30 April 2009

P2P is Political

Richard Stallman has always regarded free software as about freedom, and hence inherently political. And so it's no surprise that many aspects of openness butt against highly-sensitive areas - secrecy, privacy, etc. But that transition from programming to politicals seems to be taking place beyond free software, too:

a new poll conducted by Swedish newspaper DN.se predicts that the Pirate Party will get 5.1% of all votes in the upcoming EU elections this June - enough to guarantee a seat in the European Parliament. The poll further shows that the party is the second largest party among younger voters in the age group 18-30.

“This poll confirms our recent phenomenal growth in support, and says there will be pirates in Brussels after this election,” Pirate Party Leader Rick Falkvinge told TorrentFreak. “Scoring like this in a poll will further enhance support for the party. While there’s still much work to be done, we’re on the home stretch and have the goal in plain sight. June 7 is election day. On the morning of June 8, we’ll know.”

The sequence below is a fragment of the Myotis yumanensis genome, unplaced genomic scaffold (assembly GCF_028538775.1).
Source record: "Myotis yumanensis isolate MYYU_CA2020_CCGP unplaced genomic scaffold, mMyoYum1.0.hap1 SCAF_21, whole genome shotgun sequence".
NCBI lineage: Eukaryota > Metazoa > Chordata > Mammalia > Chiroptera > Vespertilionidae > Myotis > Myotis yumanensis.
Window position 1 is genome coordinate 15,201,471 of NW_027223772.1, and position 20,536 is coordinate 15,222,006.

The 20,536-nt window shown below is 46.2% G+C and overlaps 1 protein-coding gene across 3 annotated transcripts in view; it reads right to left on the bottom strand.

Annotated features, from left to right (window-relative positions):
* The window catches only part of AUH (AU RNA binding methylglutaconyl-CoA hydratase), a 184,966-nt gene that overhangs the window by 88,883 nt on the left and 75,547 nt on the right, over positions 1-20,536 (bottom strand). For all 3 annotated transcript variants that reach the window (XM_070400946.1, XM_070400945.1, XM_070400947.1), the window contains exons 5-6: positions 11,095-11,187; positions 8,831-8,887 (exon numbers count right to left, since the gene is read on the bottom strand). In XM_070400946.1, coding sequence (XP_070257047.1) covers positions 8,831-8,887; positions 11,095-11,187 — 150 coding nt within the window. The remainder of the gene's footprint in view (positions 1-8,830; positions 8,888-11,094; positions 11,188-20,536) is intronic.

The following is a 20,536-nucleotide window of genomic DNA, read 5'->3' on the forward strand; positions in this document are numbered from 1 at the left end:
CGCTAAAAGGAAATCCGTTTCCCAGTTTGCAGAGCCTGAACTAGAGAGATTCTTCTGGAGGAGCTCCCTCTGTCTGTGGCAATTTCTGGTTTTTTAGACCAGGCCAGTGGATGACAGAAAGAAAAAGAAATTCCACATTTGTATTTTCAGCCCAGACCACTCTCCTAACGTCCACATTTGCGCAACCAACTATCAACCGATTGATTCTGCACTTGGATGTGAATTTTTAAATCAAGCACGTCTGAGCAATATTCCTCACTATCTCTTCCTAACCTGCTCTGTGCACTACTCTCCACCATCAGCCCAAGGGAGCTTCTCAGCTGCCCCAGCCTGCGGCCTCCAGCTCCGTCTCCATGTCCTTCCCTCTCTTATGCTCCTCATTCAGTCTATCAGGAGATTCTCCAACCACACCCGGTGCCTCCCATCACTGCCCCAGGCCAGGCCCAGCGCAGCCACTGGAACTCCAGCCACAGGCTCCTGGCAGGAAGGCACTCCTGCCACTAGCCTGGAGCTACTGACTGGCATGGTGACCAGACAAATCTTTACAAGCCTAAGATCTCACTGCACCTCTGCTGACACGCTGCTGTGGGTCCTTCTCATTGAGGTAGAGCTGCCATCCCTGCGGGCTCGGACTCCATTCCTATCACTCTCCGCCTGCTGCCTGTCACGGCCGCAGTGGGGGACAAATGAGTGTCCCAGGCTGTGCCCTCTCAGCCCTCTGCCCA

Clearly, the Pirate Party has been fortunate with the timing: had the trial taken place far from the European elections, the effect would have been muted. Nonetheless, I think it's significant that anger over the court's decision is spilling over into politics; I predict we'll see much more of this if - as is likely - we witness further unthinking rejections of today's digital culture and its norms.

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